See the report here:
Bail reform in NY IS NOT working.
This article captures the context of why some crime-fighting strategies work like broken windows, pulling levers, hot spots (persons).
Career criminals rack up nearly 500 arrests since NY bail reform began
— Read on nypost.com/2022/08/03/career-criminals-rack-up-nearly-500-arrests-since-ny-bail-reform-began/amp/
Introduction The purpose of bail is to ensure that a person who is arrested returns to court for trial. However, in practice, the impact of bail has been to detain tens of thousands of New Yorkers, presumed innocent, before trial and cost low-income families tens of millions of dollars every…
— Read on comptroller.nyc.gov/reports/nyc-bail-trends-since-2019/
WASHINGTON – Today, the U.S. Commission on Civil Rights released the report, The Civil Rights Implications of Cash Bail which examines current approaches to reforming the pre-trial and bail systems in the U.S. criminal justice system. The report reveals that between 1970 and 2015, there was a 433% increase in the number of individuals who have been detained pre-trial, and pre-trial detainees represent a larger proportion of the total incarcerated population.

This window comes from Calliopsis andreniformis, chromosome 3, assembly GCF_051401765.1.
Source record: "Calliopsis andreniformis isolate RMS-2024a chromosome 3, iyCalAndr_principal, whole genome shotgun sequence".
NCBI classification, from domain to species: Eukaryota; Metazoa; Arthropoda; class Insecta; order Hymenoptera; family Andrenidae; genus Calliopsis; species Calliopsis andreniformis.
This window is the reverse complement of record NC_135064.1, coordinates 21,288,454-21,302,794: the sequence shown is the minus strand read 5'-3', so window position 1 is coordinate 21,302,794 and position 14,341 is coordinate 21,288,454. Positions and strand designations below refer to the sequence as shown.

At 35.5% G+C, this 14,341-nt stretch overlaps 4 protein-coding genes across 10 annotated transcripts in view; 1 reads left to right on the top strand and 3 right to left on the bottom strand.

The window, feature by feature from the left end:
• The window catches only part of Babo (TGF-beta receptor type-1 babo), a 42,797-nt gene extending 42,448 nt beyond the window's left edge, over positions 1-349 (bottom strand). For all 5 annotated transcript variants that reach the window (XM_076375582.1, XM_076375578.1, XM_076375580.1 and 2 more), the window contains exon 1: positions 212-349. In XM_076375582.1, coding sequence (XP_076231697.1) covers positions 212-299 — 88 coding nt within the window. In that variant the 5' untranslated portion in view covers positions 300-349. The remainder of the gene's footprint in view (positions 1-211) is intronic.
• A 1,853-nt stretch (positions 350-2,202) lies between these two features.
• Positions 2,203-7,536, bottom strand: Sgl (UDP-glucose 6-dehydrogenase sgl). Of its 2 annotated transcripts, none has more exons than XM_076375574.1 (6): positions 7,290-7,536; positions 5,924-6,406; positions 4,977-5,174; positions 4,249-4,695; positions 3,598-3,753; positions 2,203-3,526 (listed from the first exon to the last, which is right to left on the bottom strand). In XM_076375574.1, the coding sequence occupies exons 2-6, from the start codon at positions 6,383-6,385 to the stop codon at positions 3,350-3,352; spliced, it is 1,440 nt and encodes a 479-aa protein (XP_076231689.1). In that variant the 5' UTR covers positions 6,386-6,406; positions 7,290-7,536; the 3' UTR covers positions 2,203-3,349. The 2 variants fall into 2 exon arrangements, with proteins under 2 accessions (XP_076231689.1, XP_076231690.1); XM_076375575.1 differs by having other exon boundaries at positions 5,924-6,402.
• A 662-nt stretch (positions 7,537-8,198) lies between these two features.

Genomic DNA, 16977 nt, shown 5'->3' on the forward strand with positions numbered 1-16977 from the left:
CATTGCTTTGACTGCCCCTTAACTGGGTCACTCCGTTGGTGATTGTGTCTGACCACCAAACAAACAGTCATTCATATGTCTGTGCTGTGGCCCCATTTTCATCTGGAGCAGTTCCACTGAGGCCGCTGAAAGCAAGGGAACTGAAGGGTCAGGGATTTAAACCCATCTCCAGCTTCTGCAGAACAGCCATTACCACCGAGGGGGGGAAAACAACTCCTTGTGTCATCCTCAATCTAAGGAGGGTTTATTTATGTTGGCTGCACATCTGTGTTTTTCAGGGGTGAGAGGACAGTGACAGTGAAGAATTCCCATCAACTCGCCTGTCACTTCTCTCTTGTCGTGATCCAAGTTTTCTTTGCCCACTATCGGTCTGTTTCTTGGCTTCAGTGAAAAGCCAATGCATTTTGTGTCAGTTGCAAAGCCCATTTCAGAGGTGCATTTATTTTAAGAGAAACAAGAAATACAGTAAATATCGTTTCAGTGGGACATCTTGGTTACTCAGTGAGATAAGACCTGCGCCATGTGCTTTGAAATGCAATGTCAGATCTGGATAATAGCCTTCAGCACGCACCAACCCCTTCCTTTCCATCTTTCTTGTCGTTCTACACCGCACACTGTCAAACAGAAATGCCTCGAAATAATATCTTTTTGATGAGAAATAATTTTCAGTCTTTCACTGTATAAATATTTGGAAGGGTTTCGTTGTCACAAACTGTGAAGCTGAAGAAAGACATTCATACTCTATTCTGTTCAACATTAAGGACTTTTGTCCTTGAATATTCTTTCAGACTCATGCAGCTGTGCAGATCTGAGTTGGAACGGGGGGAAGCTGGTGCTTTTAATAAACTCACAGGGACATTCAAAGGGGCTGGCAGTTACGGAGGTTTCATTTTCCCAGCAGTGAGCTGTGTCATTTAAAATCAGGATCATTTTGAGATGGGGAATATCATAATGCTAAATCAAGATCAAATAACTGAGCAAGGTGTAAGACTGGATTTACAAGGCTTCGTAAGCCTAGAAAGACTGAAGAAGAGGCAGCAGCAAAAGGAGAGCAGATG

Among the report’s observations:
- There were stark racial and gender disparities, with higher pre-trial detention rates and financial conditions of release imposed on Black and Latinx individuals, when compared with other demographic groups) and gender. Men are less likely than women to be granted non-financial release, for example, and face higher bail amounts.
- More than 60% of defendants are detained pre-trial because they can’t afford to post bail.
- The collateral consequences of pre-trial detention result in several negative consequences for detainees, including an increased likelihood of being convicted, an increased likelihood of housing insecurity, detrimental effects on employment, and an increased likelihood to engage in criminal conduct in the future.